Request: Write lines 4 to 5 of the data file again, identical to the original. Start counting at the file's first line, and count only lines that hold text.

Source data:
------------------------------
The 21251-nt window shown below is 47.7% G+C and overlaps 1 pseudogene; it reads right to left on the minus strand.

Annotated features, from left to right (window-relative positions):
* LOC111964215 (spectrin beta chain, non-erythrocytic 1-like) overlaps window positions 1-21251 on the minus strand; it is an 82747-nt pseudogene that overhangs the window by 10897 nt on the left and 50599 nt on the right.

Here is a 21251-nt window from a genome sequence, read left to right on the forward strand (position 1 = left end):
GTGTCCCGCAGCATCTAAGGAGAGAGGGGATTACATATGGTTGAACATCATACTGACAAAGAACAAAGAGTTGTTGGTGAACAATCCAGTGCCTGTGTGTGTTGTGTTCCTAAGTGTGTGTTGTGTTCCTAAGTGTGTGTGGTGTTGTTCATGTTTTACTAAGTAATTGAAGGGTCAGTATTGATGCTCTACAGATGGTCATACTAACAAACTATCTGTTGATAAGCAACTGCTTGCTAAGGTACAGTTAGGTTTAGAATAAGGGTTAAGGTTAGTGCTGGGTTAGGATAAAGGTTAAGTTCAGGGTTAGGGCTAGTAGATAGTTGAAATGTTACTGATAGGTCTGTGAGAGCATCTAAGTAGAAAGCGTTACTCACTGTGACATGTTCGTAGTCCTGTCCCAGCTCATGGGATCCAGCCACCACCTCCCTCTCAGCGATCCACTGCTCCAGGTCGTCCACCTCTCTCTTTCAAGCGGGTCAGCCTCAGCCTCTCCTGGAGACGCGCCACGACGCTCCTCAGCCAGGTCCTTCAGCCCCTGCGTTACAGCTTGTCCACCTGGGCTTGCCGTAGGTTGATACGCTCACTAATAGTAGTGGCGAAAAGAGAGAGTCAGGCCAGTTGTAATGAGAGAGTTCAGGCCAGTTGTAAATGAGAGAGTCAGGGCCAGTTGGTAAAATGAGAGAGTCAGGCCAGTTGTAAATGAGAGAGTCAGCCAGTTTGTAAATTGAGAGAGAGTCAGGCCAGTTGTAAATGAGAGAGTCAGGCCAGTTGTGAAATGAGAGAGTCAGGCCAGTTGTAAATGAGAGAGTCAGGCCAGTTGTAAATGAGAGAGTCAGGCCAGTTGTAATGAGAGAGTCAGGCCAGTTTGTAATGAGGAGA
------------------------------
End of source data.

Here is a 21251-nt window from a genome sequence, read left to right on the forward strand (position 1 = left end):
GTGTCCCGCAGCATCTAAGGAGAGAGGGGATTACATATGGTTGAACATCATACTGACAAAGAACAAAGAGTTGTTGGTGAACAATCCAGTGCCTGTGTGTGTTGTGTTCCTAAGTGTGTGTTGTGTTCCTAAGTGTGTGTGGTGTTGTTCATGTTTTACTAAGTAATTGAAGGGTCAGTATTGATGCTCTACAGATGGTCATACTAACAAACTATCTGTTGATAAGCAACTGCTTGCTAAGGTACAGTTAGGTTTAGAATAAGGGTTAAGGTTAGTGCTGGGTTAGGATAAAGGTTAAGTTCAGGGTTAGGGCTAGTAGATAGTTGAAATGTTACTGATAGGTCTGTGAGAGCATCTAAGTAGAAAGCGTTACTCACTGTGACATGTTCGTAGTCCTGTCCCAGCTCATGGGATCCAGCCACCACCTCCCTCTCAGCGATCCACTGCTCCAGGTCGTCCACCTCTCTCTTTCAAGCGGGTCAGCCTCAGCCTCTCCTGGAGACGCGCCACGACGCTCCTCAGCCAGGTCCTTCAGCCCCTGCGTTACAGCTTGTCCACCTGGGCTTGCCGTAGGTTGATACGCTCACTAATAGTAGTGGCGAAAAGAGAGAGTCAGGCCAGTTGTAATGAGAGAGTTCAGGCCAGTTGTAAATGAGAGAGTCAGGGCCAGTTGGTAAAATGAGAGAGTCAGGCCAGTTGTAAATGAGAGAGTCAGCCAGTTTGTAAATTGAGAGAGAGTCAGGCCAGTTGTAAATGAGAGAGTCAGGCCAGTTGTGAAATGAGAGAGTCAGGCCAGTTGTAAATGAGAGAGTCAGGCCAGTTGTAAATGAGAGAGTCAGGCCAGTTGTAATGAGAGAGTCAGGCCAGTTTGTAATGAGGAGA